History and Meaning of Aso-ebi
Have you ever wondered where and how did this aso-ebi wedding fashion for guests even start? Here goes… Aso-ebi (pronounced “ar-shaw-aybee”), is a social culture that originated from the Yoruba people of South-West Nigeria. By direct translation, aso-ebi means “uniform, solidarity outfit of the family”. And, it used to be just that – reserved for the family. An aso-ebi is a uniform outfit worn by family members of a celebrant during an occasion, and it is a way for guests to easily identify the relatives of a celebrant.
So, you can say that aso-ebi is a kind of guests’ ‘identity card’ (literally) at occasions. Wearing one was not only for fashion; it was firstly symbolic. The wearing of aso-ebi is a gesture to signify their support and solidarity to the person who is celebrating. It is usually in the form of a piece of fabris and a Glee scarf (for women) or cap (for men).
In the olden days, the main aso-ebi fabric were handwoven traditional fabric, asooke. Today, the aso-oke is one of the oldest Nigerian indigenous fabrics that is still widely worn in and outside Nigeria. The aso-ebi culture is largely responsible for the continuity, spread and innovation of the Yoruba aso-oke and tie-and-dye handmade fabrics. Today, you can find wedding guests wearing aso-ebi in diverse fabrics – there are the lace aso-ebi, ankara aso-ebi and more.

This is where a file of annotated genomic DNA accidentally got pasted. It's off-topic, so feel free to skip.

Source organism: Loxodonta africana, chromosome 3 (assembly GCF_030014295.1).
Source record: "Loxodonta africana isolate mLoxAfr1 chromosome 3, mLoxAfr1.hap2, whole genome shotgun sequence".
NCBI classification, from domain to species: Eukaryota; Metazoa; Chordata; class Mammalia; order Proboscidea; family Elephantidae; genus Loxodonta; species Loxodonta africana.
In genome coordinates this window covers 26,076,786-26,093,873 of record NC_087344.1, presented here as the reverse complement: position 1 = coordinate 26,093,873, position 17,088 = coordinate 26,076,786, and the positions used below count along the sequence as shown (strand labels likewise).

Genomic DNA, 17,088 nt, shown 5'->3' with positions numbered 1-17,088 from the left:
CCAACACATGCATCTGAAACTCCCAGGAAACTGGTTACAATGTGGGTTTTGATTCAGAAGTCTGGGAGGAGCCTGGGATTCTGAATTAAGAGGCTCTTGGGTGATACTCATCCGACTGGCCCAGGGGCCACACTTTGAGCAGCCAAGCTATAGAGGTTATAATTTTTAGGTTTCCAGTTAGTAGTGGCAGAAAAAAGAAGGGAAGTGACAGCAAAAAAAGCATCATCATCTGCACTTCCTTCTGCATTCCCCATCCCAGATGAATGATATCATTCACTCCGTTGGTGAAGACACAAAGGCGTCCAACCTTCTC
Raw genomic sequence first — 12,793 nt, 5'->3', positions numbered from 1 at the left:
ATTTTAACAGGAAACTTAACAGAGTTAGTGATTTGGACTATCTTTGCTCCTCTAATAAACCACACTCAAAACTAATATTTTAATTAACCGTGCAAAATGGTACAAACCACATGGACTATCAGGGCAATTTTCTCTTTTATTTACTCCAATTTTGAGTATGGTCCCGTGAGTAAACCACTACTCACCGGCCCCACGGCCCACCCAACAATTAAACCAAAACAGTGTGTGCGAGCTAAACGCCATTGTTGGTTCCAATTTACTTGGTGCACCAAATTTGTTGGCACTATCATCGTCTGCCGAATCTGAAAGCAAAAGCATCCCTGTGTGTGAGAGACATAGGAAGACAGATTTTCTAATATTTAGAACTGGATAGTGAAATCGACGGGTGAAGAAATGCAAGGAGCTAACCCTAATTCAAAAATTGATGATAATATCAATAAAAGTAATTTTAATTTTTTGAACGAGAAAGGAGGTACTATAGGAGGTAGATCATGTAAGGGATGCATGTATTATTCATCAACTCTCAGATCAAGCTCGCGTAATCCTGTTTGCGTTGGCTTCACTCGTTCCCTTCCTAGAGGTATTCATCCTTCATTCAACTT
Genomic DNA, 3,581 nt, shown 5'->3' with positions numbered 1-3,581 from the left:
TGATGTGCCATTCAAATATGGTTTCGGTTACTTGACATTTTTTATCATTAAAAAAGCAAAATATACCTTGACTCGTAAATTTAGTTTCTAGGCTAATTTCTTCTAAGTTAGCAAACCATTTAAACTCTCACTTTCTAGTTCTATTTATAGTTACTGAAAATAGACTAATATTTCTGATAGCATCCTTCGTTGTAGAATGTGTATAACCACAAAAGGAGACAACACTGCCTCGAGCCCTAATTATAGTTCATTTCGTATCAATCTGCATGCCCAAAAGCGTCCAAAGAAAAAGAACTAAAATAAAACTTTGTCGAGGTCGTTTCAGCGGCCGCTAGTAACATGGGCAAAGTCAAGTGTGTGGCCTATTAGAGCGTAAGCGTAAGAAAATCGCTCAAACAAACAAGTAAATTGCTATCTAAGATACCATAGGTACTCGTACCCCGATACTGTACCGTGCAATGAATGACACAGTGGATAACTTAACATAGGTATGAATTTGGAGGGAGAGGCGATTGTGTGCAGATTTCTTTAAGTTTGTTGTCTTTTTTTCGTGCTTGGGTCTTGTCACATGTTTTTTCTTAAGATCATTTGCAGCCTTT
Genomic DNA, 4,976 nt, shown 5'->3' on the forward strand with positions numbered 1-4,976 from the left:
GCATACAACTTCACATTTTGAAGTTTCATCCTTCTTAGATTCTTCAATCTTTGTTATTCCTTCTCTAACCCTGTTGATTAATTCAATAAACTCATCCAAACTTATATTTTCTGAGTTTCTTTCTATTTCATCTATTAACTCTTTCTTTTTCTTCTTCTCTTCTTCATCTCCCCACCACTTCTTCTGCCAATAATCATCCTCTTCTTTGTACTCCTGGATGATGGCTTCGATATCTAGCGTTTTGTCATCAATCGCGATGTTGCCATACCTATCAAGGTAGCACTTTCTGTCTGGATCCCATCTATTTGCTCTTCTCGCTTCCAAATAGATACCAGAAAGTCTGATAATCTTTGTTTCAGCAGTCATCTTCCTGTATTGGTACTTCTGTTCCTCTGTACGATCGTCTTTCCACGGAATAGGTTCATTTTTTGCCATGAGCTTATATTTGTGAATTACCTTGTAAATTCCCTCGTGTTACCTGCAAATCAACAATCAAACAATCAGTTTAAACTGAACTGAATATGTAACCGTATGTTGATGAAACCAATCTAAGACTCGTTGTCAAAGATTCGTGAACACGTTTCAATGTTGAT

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Wedding Aso-ebi Styles, Colours and Designs
In the old Yoruba culture, while planning her wedding, a bride would choose the aso-ebi (colours, fabric, patterns/ designs and Gele headtie and caps) she wants her wedding guests to wear. Then she purchases several quantities of the aso-ebi, resells them to her guests, with a small profit on top to enable her raise extra money for her upcoming wedding. Out of this money, she also buys ‘thank you’ gifts for each person that purchases her aso-ebi.
The gesture of purchasing someone’s aso-ebi fabric and showing up to their wedding in an aso-ebi attire, a guest is showing his/ her honour, solidarity and support to the celebrant (bride/ groom). Everyone who buys is expected to find a tailor to sew the material into an outfit. Sometimes, the celebrant (bride or groom) would specify a uniform design or style (or dress code) that s/he wants close friends to make.
Men are not left out in the aso-ebi trend. Men also select the aso-ebi fabrics that they want their family and friends to be identified with, at their wedding.
How Aso-ebi Makes Weddings More Colourful
In a Nigerian wedding, you can easily spot the bride’s girlfriends (ore iyawo, in Yoruba language) from their uniform, coordinated aso-ebi dresses and Gele head-wraps, and sometimes in a uniform beaded necklace. The groom’s friends are not left out – they also wear their aso-ebi outfits in a uniformed colour, style and design. Other types of guests that can be spotted from their aso-ebi colours or fabric pattern designs include the groom’s family and friends, the bride’s family, bride/ groom’s parents’ friends and colleagues.